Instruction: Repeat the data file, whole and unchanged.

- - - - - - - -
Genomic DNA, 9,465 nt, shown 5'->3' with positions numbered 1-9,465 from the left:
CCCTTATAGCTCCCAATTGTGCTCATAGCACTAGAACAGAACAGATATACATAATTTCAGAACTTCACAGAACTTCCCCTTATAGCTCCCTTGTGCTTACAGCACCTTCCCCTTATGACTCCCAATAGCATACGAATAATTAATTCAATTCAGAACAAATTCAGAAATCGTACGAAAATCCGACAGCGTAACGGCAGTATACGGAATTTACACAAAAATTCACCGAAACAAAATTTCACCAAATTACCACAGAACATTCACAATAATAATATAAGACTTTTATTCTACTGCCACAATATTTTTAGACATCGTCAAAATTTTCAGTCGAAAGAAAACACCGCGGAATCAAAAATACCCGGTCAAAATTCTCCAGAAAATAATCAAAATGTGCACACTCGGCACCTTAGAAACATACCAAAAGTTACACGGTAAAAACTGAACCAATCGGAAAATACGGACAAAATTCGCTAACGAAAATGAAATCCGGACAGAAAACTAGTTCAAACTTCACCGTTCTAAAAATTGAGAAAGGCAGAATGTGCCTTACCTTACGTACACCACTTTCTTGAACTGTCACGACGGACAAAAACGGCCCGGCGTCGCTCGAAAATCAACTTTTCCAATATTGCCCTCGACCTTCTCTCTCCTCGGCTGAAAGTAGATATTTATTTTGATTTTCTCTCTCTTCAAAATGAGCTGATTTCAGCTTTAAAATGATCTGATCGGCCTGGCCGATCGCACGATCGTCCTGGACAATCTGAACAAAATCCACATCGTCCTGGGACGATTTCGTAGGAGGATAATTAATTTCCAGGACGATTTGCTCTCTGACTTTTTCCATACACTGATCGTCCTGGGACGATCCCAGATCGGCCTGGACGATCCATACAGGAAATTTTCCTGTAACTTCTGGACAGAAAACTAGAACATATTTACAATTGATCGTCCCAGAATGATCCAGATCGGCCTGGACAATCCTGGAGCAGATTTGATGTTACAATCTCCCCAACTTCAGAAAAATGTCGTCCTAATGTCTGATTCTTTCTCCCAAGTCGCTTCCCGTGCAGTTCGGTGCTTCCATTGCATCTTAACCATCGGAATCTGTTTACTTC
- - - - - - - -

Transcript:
Genomic DNA, 9,465 nt, shown 5'->3' with positions numbered 1-9,465 from the left:
CCCTTATAGCTCCCAATTGTGCTCATAGCACTAGAACAGAACAGATATACATAATTTCAGAACTTCACAGAACTTCCCCTTATAGCTCCCTTGTGCTTACAGCACCTTCCCCTTATGACTCCCAATAGCATACGAATAATTAATTCAATTCAGAACAAATTCAGAAATCGTACGAAAATCCGACAGCGTAACGGCAGTATACGGAATTTACACAAAAATTCACCGAAACAAAATTTCACCAAATTACCACAGAACATTCACAATAATAATATAAGACTTTTATTCTACTGCCACAATATTTTTAGACATCGTCAAAATTTTCAGTCGAAAGAAAACACCGCGGAATCAAAAATACCCGGTCAAAATTCTCCAGAAAATAATCAAAATGTGCACACTCGGCACCTTAGAAACATACCAAAAGTTACACGGTAAAAACTGAACCAATCGGAAAATACGGACAAAATTCGCTAACGAAAATGAAATCCGGACAGAAAACTAGTTCAAACTTCACCGTTCTAAAAATTGAGAAAGGCAGAATGTGCCTTACCTTACGTACACCACTTTCTTGAACTGTCACGACGGACAAAAACGGCCCGGCGTCGCTCGAAAATCAACTTTTCCAATATTGCCCTCGACCTTCTCTCTCCTCGGCTGAAAGTAGATATTTATTTTGATTTTCTCTCTCTTCAAAATGAGCTGATTTCAGCTTTAAAATGATCTGATCGGCCTGGCCGATCGCACGATCGTCCTGGACAATCTGAACAAAATCCACATCGTCCTGGGACGATTTCGTAGGAGGATAATTAATTTCCAGGACGATTTGCTCTCTGACTTTTTCCATACACTGATCGTCCTGGGACGATCCCAGATCGGCCTGGACGATCCATACAGGAAATTTTCCTGTAACTTCTGGACAGAAAACTAGAACATATTTACAATTGATCGTCCCAGAATGATCCAGATCGGCCTGGACAATCCTGGAGCAGATTTGATGTTACAATCTCCCCAACTTCAGAAAAATGTCGTCCTAATGTCTGATTCTTTCTCCCAAGTCGCTTCCCGTGCAGTTCGGTGCTTCCATTGCATCTTAACCATCGGAATCTGTTTACTTC